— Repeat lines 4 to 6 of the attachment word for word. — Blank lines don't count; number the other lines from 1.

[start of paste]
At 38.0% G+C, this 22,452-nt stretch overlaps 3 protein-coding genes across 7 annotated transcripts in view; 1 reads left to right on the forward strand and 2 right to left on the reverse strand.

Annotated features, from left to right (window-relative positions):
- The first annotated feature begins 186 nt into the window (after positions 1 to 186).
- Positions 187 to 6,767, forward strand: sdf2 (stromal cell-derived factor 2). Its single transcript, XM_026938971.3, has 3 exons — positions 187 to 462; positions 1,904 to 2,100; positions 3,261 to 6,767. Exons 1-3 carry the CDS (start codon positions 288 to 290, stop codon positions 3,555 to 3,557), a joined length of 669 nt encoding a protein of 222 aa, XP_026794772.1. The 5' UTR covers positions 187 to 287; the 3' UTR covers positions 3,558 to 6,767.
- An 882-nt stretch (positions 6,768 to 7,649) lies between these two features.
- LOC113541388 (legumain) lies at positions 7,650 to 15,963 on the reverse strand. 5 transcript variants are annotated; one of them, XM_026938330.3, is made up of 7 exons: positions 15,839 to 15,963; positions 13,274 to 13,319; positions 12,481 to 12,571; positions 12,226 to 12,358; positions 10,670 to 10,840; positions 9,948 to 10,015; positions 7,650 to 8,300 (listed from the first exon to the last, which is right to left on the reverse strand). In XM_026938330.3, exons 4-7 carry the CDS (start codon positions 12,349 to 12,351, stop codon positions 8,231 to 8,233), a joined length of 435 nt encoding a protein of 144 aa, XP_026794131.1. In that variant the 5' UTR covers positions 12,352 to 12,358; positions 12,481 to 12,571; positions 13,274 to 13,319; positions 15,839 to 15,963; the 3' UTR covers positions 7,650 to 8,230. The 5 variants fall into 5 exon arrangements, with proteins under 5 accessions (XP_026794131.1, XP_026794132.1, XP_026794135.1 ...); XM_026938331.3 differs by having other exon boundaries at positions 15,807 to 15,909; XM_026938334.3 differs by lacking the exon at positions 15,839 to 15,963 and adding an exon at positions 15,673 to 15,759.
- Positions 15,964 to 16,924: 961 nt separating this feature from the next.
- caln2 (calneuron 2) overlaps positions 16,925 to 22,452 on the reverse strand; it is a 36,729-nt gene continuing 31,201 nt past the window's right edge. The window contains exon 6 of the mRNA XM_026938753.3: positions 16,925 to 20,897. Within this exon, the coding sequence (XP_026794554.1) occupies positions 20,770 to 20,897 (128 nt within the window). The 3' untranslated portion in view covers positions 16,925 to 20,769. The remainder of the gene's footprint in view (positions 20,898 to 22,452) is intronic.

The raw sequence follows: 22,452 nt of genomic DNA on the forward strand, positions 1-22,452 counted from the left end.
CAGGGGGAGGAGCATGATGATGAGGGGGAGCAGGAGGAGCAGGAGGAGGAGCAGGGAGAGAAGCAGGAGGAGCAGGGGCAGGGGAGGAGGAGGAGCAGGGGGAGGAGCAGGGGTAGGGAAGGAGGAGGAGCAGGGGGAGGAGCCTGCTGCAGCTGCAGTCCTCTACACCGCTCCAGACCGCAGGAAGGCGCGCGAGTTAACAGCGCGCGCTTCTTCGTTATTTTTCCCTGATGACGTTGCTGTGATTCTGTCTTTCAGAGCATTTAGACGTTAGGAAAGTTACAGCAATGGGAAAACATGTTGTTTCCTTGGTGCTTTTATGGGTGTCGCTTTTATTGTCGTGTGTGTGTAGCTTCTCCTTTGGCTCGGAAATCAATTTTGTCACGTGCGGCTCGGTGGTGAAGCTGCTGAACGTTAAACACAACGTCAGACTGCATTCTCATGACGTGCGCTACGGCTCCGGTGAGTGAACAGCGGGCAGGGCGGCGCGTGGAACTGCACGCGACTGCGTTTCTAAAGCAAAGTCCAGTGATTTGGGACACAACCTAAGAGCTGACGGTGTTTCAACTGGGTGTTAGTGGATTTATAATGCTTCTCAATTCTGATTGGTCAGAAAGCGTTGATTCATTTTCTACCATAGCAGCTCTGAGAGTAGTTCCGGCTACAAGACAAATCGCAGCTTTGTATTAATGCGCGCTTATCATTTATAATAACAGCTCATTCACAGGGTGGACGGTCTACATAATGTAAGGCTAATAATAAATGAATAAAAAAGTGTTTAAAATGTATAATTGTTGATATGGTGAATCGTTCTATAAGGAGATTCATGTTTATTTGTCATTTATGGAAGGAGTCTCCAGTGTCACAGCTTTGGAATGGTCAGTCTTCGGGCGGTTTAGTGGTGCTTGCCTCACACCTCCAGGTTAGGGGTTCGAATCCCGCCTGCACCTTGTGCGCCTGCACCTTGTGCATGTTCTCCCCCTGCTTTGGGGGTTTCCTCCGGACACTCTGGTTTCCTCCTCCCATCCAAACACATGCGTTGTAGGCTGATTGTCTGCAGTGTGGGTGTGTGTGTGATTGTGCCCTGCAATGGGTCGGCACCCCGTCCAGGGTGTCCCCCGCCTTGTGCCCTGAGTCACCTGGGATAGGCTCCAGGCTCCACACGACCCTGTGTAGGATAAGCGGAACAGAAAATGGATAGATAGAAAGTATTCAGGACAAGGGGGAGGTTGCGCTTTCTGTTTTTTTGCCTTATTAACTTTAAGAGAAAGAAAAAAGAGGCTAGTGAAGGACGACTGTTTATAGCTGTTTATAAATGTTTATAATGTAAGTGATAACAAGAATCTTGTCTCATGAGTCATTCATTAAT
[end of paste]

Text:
- Positions 187 to 6,767, forward strand: sdf2 (stromal cell-derived factor 2). Its single transcript, XM_026938971.3, has 3 exons — positions 187 to 462; positions 1,904 to 2,100; positions 3,261 to 6,767. Exons 1-3 carry the CDS (start codon positions 288 to 290, stop codon positions 3,555 to 3,557), a joined length of 669 nt encoding a protein of 222 aa, XP_026794772.1. The 5' UTR covers positions 187 to 287; the 3' UTR covers positions 3,558 to 6,767.
- An 882-nt stretch (positions 6,768 to 7,649) lies between these two features.
- LOC113541388 (legumain) lies at positions 7,650 to 15,963 on the reverse strand. 5 transcript variants are annotated; one of them, XM_026938330.3, is made up of 7 exons: positions 15,839 to 15,963; positions 13,274 to 13,319; positions 12,481 to 12,571; positions 12,226 to 12,358; positions 10,670 to 10,840; positions 9,948 to 10,015; positions 7,650 to 8,300 (listed from the first exon to the last, which is right to left on the reverse strand). In XM_026938330.3, exons 4-7 carry the CDS (start codon positions 12,349 to 12,351, stop codon positions 8,231 to 8,233), a joined length of 435 nt encoding a protein of 144 aa, XP_026794131.1. In that variant the 5' UTR covers positions 12,352 to 12,358; positions 12,481 to 12,571; positions 13,274 to 13,319; positions 15,839 to 15,963; the 3' UTR covers positions 7,650 to 8,230. The 5 variants fall into 5 exon arrangements, with proteins under 5 accessions (XP_026794131.1, XP_026794132.1, XP_026794135.1 ...); XM_026938331.3 differs by having other exon boundaries at positions 15,807 to 15,909; XM_026938334.3 differs by lacking the exon at positions 15,839 to 15,963 and adding an exon at positions 15,673 to 15,759.